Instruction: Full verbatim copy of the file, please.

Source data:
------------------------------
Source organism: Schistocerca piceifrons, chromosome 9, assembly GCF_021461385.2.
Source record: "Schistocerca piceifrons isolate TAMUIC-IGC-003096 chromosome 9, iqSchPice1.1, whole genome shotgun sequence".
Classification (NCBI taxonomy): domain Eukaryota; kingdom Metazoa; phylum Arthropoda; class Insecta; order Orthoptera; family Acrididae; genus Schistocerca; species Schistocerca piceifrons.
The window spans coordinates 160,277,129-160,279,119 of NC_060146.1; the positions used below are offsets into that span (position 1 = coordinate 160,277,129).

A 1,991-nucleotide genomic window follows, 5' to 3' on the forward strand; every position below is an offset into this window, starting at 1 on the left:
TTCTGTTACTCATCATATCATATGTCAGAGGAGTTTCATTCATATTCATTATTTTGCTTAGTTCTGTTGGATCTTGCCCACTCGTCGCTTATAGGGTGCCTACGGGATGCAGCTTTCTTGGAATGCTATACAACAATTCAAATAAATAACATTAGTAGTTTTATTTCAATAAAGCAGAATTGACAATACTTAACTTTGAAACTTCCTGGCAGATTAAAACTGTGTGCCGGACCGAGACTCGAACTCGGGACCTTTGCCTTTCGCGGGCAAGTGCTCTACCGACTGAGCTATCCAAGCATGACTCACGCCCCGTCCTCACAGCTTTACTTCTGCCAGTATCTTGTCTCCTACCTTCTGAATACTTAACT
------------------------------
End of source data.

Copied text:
Source organism: Schistocerca piceifrons, chromosome 9, assembly GCF_021461385.2.
Source record: "Schistocerca piceifrons isolate TAMUIC-IGC-003096 chromosome 9, iqSchPice1.1, whole genome shotgun sequence".
Classification (NCBI taxonomy): domain Eukaryota; kingdom Metazoa; phylum Arthropoda; class Insecta; order Orthoptera; family Acrididae; genus Schistocerca; species Schistocerca piceifrons.
The window spans coordinates 160,277,129-160,279,119 of NC_060146.1; the positions used below are offsets into that span (position 1 = coordinate 160,277,129).

A 1,991-nucleotide genomic window follows, 5' to 3' on the forward strand; every position below is an offset into this window, starting at 1 on the left:
TTCTGTTACTCATCATATCATATGTCAGAGGAGTTTCATTCATATTCATTATTTTGCTTAGTTCTGTTGGATCTTGCCCACTCGTCGCTTATAGGGTGCCTACGGGATGCAGCTTTCTTGGAATGCTATACAACAATTCAAATAAATAACATTAGTAGTTTTATTTCAATAAAGCAGAATTGACAATACTTAACTTTGAAACTTCCTGGCAGATTAAAACTGTGTGCCGGACCGAGACTCGAACTCGGGACCTTTGCCTTTCGCGGGCAAGTGCTCTACCGACTGAGCTATCCAAGCATGACTCACGCCCCGTCCTCACAGCTTTACTTCTGCCAGTATCTTGTCTCCTACCTTCTGAATACTTAACT